I think the first needlecraft I picked up was embroidery, then I did sewing in Home Ec, and learned needlepoint from my mom, and then cross stitch from my BFF (who is no longer, but the craft remains). And so now it’s crochet, and it’s super fun, and I wonder if I might yet conquer knitting, though the first time I tried that, I rather felt like I was using alien chopsticks, because my hands wouldn’t work together at all. Maybe with crochet under my belt, they will.



Apparently I’ve published nine stories with Clarkesworld now. If you’d told me this would happen three years ago, I would have scoffed. I’ve read Clarkesworld for a long time and dreamed of selling them a story — from my records it looks like I first submitted to them in 2009. Nine rejections followed over the next four years before my first sale. I’ve sent them 33 stories in all, so this is where the never give up, never surrender line goes.

The real important question is, how do these nine stories line up with the cast of Firefly, which perished (coughs) fifteen years ago holy shit. Let’s do this. In the order that I sold ’em:

#1: You Were She Who Abode is clearly Zoe Washburne. It focuses on a war vet coming home from the wars, her memory torn apart, with a good portion of it back on the battlefield.

#2: (To See Each Other Whole) Against the Sky is Book, because it is about faith in the blackness of space, that although we are alone, things we love still exist even when we cannot see them.

#3:  (R+D)/I=M is possibly River. This story is a little crazy, and since it’s an equation, you know that from initial craziness comes brilliance.

#4: Migratory Patterns of Underground Birds would have to be Wash, wouldn’t it, because he’s all about exploring strange new– Wait, wrong show. Still, Wash flies into the unknown, as does our heroine here.

#5: Pithing Needle is Jayne, because it’s a little fucking scary and like this needle that bores into your body and brain, Jayne is somewhat ceaseless, and sometimes needs to be in his bunk.

#6: Somewhere I Have Never Traveled (Third Sound Remix) is Mal– which surprises even me, Reader. But as our heroine in this story, Mal seems to hear something that no one else can, and follows it without reason, to the ends of the universe.

#7: The Abduction of Europa is probably Simon, given he’s spent so much of his life looking for River, taken and held where he does not know. The abduction and transformation of one ordered life into another.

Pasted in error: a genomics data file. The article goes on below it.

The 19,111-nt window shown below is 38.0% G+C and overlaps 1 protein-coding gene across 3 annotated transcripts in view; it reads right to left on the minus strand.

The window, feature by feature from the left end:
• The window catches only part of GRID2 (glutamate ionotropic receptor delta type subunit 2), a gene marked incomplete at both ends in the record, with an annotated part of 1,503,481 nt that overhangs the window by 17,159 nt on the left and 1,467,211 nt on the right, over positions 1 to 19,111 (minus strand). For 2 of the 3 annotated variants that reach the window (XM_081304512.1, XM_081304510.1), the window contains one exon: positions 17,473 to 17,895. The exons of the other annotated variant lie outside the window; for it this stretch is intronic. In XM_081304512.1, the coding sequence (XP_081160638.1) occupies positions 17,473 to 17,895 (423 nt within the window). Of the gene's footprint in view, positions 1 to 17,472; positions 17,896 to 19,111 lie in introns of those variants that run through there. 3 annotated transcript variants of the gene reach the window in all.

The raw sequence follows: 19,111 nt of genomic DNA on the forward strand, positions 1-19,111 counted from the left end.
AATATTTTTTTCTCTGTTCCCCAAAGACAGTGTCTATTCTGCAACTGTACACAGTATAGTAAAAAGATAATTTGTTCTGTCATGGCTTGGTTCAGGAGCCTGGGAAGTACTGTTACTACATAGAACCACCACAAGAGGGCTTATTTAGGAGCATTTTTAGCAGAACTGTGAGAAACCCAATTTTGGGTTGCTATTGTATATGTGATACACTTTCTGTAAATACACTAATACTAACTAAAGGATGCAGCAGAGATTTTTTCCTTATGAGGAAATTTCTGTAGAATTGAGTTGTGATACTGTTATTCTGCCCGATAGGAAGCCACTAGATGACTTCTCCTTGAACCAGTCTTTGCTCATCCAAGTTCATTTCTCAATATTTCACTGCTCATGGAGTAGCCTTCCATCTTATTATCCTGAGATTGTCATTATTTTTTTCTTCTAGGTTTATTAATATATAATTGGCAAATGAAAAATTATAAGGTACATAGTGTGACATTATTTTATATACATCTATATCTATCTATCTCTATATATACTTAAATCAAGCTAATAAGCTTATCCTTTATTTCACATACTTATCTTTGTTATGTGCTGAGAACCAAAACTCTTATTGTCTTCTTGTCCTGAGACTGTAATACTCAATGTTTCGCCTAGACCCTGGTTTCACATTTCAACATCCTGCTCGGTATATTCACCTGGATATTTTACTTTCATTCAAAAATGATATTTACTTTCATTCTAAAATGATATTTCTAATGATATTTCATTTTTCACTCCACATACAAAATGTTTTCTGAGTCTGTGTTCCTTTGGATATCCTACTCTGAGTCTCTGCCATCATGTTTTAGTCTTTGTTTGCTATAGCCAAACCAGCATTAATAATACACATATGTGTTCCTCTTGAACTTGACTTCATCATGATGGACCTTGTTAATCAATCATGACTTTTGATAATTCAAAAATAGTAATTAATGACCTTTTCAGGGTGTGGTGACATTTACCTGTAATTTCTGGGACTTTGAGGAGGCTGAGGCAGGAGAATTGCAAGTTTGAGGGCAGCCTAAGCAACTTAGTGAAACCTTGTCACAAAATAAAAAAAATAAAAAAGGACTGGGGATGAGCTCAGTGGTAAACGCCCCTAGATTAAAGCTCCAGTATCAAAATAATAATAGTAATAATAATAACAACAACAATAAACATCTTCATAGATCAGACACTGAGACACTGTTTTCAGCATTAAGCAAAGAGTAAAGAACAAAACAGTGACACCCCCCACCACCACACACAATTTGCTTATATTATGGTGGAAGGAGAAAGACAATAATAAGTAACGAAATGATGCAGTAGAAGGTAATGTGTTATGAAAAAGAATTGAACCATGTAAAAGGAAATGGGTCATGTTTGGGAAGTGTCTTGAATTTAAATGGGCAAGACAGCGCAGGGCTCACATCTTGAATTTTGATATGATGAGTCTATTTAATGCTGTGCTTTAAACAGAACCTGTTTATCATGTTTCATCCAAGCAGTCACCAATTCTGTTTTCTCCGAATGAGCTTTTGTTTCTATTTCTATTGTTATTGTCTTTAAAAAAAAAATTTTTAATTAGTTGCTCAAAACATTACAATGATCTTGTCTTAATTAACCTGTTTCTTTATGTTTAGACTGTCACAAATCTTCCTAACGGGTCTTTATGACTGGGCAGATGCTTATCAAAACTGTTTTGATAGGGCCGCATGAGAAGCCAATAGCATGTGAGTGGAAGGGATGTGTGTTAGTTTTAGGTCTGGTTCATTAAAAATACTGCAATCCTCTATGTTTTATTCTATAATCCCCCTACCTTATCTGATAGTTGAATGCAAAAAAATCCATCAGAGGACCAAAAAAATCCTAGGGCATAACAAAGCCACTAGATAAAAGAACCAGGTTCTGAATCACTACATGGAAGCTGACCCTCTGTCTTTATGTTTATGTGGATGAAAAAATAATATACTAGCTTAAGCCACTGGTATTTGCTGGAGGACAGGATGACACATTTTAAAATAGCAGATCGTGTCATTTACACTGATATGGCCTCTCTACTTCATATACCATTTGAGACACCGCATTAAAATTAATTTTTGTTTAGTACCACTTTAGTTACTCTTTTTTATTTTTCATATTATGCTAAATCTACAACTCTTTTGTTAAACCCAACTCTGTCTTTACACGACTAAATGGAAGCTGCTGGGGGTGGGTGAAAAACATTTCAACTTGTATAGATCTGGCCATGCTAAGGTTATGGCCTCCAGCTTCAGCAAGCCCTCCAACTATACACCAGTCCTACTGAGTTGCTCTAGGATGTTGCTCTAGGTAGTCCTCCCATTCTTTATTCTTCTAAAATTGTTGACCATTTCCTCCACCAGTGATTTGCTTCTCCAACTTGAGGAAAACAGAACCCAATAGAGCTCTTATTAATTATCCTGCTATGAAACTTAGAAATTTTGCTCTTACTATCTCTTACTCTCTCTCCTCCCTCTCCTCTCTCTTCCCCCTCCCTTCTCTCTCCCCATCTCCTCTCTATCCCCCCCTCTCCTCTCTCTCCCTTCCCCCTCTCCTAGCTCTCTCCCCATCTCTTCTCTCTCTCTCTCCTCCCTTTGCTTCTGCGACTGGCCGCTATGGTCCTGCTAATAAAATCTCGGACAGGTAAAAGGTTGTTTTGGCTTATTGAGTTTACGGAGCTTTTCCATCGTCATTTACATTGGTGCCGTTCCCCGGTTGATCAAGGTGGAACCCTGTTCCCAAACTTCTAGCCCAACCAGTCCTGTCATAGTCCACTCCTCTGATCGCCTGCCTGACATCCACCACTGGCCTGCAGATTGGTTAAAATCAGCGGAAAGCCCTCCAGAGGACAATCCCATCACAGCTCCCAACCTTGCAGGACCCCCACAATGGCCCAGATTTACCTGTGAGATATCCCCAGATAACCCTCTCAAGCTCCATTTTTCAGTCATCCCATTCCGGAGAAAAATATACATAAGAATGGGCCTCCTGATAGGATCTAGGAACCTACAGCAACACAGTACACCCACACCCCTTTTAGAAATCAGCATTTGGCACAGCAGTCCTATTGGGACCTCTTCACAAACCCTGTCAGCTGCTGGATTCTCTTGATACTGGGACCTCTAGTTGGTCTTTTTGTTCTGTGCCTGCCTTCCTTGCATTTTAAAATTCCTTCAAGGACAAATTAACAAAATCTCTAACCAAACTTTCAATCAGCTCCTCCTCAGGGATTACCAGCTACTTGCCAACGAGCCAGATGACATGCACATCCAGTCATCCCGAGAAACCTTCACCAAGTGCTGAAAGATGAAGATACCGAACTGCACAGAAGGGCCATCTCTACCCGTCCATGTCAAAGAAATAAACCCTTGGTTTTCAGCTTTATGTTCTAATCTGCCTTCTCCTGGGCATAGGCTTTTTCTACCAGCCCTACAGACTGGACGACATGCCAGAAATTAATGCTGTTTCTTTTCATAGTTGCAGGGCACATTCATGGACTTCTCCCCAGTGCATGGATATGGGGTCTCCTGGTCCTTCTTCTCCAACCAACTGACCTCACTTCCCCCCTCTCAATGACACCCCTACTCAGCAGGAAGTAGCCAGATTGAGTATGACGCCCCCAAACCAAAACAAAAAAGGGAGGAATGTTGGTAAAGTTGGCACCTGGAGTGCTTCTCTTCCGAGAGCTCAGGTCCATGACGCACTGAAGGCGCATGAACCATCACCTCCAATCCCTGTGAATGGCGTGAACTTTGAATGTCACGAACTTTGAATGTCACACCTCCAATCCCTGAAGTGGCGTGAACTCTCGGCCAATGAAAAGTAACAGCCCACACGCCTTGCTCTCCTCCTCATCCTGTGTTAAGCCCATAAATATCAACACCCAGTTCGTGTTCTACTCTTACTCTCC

#8: .identity must then be Kaylee, for it is a retelling of Snow White, in deepest darkest space. Yet, our heroine here is an embodied AI, capable of sussing out damage to the ship and its people, both of whom she cares for in extraordinary fashion.

#9: Baroness then becomes Inara, and I can see this — a regal lady who gets into places others don’t, a lady who will take no fuss or nonsense from anyone before putting them back in their place. Sometimes, she allows them into her own, too.

I wonder what #10 will be. (Maybe we could argue #10 is “The Cumulative Effects of Light Over Time,” which appeared in Neil’s Upgraded anthology — but that isn’t Clarkesworld now, is it? Still, I bet that story is Badger. For reasons.)






Old Things

If you are acquainted with my writing, you know I like old things. My stories and novels gravitate toward history — albeit sometimes history we haven’t written down yet.

Boris Karloff as The Mummy

There are two universes I like to play in: one is rooted in ancient Egypt, the other in the timeless fields of carnivals. My new Apex story, “The Three-tongued Mummy,” melds these together, into one gooey sandwich. If you aren’t acquainted with my writing, this story is a very good place to begin!

I have always wanted the circus to have a mummy (of course they should have a mummy!), and I knew it would be no ordinary mummy, but what would this mummy do? Who were they in history? It wasn’t enough to know that Jackson acquired the mummy and now possessed it; how did he learn about it? What year was it really?

Mostly, this story is me playing with two things I love dearly. It’s no ordinary mummy that Jackson possesses, nor does he have it for ordinary reasons. What would you pay to learn the secret of your death? What wouldn’t you pay to step backward in time?

In this story, I also pay tribute to two of my favorite writers. Mummy hunters Grey and Doyle might be familiar to you, reader — they exist in our world as Orrin Grey and Aidan Doyle, but I know for a fact that they are immortal, that they have always existed, that they have been hunting mummies down through the ages, though in this age they tell you stories about other monsters.

And sometimes bears.

And other times skeletons.

Go meet the three-tongued mummy already!